In the 1990’s, Tanya Jenkins developed paid work as an independent environmental educator, initially volunteering at St Martin’s Primary where her children attended school at the time. Her effort was augmented by her meeting the core group of the Friends of the Estuary organisation. She is a founding Trustee of the Avon-Heathcote Estuary Ihutai Trust and continues to be involved in the “hands on” improvements of the estuary and its catchment. She lives in Woolston, where she is never far from the estuary and the adjoining wetland reserves. Tanya is originally from Holland.
Tanya gives some account of her early life, as a child in Holland. She reflects on how these early life experiences influenced her outlook and development as an environmental educator:
You know my parents brought up six children and of the six children, five are now working somehow with the natural environment. One became a park ranger, the other one is a professor in biology, they’re all doing something because my parents have always said if it wasn’t just after the war and the environment they were in they would have probably been gypsies and travelled the world, but the opportunity wasn’t there. So I think they always encouraged us to go out, be an individual, find out what you want, and, and seek what you want, and go for it, no matter what, don’t let anything stop you, systems… That in itself was my biggest influence, I think, is to allow people to be individuals. They also, every weekend, although we’re a very poor family, we would walk, or take a bus, and go to the nearest park, or the nearest forest, to get out of the city and just start enjoying the peace and quiet of a forest or a park. I mean there is never, there is no natural environment left in Holland, but there were parks. So we could do that and we’d go there on Sundays and we’d all carry magnifying glasses and we’d look at bark because the moss and lichen on bark in autumn and winter is a spectacular environment in itself. And my parents encouraged us to explore all that and that has stuck with all of us obviously, the fascination of looking at a tree, in ah, oh that’s just a tree how boring is that, no, but now have a look at it, under the magnifying glass, and now what can you see. You can see insects and things happening and every tree is its own environment with things happening. So that natural curiosity, that kids have for anything that moves and lives was definitely encouraged and I’ve always carried that on really. I want to give that to other children and that’s how my whole career and interest in the natural environment really started.
Tanya developed an independent service as an environmental educator in the early 1990’s, taking her first field trip lesson with Burwood school children out on the Brighton Pier . Children who initially seemed disinterested quickly became fully engaged and willing participants in enquiry learning. She describes the successful outdoor lesson format; she calls “Tummy watch.”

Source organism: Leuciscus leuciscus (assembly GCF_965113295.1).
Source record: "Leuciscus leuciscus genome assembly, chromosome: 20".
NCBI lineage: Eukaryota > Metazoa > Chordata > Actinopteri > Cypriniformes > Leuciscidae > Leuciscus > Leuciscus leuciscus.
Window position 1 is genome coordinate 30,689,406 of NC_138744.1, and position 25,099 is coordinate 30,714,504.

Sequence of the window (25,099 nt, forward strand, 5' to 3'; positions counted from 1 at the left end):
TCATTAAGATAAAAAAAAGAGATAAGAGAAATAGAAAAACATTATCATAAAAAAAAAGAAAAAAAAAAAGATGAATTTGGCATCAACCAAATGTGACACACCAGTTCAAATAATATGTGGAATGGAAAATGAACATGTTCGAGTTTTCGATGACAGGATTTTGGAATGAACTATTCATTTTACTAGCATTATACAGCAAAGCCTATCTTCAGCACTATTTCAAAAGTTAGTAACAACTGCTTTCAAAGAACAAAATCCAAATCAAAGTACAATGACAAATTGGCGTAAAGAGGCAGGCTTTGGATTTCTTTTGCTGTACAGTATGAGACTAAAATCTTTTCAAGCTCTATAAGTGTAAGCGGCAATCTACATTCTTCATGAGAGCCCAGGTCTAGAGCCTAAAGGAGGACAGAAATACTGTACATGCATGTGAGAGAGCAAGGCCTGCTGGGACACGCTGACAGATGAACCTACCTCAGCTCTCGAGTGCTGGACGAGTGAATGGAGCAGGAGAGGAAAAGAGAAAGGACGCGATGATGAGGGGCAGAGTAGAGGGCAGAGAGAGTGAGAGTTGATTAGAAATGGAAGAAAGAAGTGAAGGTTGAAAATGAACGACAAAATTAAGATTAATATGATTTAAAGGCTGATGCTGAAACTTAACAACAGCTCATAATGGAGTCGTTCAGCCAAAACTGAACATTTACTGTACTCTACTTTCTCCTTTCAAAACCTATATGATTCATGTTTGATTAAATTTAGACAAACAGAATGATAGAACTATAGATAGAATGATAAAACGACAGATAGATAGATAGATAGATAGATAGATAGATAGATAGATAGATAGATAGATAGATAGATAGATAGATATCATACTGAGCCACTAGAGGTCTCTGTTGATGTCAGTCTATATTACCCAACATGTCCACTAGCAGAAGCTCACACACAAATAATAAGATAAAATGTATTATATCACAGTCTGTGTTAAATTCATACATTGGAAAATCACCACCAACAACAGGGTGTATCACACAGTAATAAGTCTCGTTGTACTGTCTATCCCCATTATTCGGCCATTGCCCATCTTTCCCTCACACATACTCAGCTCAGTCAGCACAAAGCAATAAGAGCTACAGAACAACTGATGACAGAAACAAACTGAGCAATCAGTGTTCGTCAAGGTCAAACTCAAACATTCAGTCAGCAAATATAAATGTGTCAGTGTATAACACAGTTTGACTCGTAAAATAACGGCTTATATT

I was amazed with the attitude, oh what we are doing here, its all mud, ooh it stinks here, oh this is boring. The kids didn’t get it at all. They didn’t have a clue why they were dragged out of school to New Brighton Park. Till I took them all on the jetty and got them to lie down on the jetty and I’ve got photos of that. We call it “Tummy watch” exercise. All the children would lie in a long row on their tummies and I would stand, do it at low tide, and I would stand in front of the jetty, and say, “Now everyone look down at the mud through the water. What can you see?” And then, after a minute, when their eyes adjusted; “Oh my God!” “There’s hundreds of crabs,” “Ooh, and at look at all the snails,” and, “Excuse, me what are those?” And within minutes I had them, because I didn’t have to tell them anything. They were just so amazed with what they saw that they had millions of questions which I just couldn’t answer all at once. And that’s when the teaching style comes in. Ok. All these questions, let’s go through them one at a time. So they weren’t listening to me; I was doing them a favour. I was answering their questions, so they of course, they were willing listeners. Let’s have a look at the snails first, ok, what can we see about snails, oh they are leaving little poo trails behind. What’s that all about? So the snails they grazed the mud flats, and eat all the algae and leave this little squiggly poo trail behind. And all the kids laugh, because teachers don’t say “Poo trails” do they. So, you build up a relationship with the children, to make learning like, my mother did with me, that’s a boring tree, use a magnifying glass, and instead of giving a magnifying glass, I just allowed them to have a look at one small piece, of this whole smelly boring looking place, lets have a look at one piece, and look what see, wow there’s a whole lot there.